Climate Scientists: El Niño Could Bring Record Temperatures in 2023

Photo: Reuters

The Facts

  • On Thursday, scientists from the EU's Copernicus Climate Change Service warned that, with the expected arrival of El Niño later this year, it's possible that Earth could reach a new average temperature record in 2023 or 2024, surpassing the previous hottest year recorded in 2016.

  • The El Niño weather pattern — which sees winds traveling west near the equator slow and push warm water east, creating higher surface ocean temperatures — is set to follow three years of its counterpart La Niña in the Pacific Ocean, which typically cools global temperatures.

The Spin

Narrative A

The record 2016 temperatures from El Niño caused horrific draughts in Ethiopia, cyclones in Fiji, record rain and snowfall in the US, and history's worst coral reef die-off. Some scientists say it's already too late to stop global warming, however, there must be a concerted effort to try to prevent this brief spike from becoming a permanent reality.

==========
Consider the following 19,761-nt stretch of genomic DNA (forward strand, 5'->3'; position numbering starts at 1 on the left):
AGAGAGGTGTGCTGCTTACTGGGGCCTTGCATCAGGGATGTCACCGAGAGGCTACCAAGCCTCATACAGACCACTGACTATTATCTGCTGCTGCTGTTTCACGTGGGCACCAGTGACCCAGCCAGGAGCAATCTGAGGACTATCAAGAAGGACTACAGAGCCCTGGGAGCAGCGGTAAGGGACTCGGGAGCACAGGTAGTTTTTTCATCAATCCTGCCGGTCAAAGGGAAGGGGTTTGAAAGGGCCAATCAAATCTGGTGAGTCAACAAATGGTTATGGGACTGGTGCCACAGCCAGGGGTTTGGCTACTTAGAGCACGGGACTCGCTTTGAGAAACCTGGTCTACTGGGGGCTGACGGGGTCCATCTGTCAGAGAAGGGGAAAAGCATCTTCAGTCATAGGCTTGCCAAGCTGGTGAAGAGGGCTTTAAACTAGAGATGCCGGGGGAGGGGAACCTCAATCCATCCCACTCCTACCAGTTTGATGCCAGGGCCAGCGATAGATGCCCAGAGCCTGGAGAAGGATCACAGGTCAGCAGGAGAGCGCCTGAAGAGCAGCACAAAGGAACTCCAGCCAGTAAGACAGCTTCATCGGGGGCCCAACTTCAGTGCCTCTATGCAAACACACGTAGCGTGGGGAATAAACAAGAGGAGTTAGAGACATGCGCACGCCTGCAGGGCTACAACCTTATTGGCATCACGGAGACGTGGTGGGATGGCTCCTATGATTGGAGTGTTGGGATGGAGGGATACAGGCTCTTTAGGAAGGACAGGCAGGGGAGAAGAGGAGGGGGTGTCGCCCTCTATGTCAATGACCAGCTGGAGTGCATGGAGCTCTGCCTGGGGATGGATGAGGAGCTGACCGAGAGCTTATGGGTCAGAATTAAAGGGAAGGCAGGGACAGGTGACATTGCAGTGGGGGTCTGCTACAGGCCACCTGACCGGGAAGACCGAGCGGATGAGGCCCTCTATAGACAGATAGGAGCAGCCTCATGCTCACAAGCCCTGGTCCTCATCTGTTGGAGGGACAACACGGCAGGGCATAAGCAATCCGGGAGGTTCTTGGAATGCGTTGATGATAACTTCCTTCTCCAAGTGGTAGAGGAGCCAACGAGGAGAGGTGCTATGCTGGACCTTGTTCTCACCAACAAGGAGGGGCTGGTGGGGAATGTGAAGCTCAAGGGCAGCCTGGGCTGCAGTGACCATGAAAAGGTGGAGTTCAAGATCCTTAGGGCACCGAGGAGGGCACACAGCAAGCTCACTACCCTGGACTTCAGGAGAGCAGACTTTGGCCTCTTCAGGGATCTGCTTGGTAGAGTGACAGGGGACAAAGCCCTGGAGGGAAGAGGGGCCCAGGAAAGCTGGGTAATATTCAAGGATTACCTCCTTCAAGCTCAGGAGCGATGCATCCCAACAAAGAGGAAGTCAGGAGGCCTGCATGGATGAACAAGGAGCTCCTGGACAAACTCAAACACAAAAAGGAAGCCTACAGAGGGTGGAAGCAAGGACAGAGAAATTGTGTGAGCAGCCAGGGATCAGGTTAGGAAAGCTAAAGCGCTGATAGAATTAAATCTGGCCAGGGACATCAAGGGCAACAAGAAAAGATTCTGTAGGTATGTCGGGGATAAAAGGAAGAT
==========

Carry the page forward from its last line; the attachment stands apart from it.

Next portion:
Narrative B

While climate change is an urgent issue, journalists and activists have an obligation to separate the facts from fiction and describe environmental problems honestly and accurately. The catastrophic framing of climate change does far more harm than good, not only by impacting the mental health of our youth, but by alienating and polarizing large portions of the population and distracting from other important issues. Climate alarmism must be taken with a grain of salt.

Nerd narrative

There's an 85% chance there will be at least 2˚C of global warming by 2100, according to the Metaculus prediction community.

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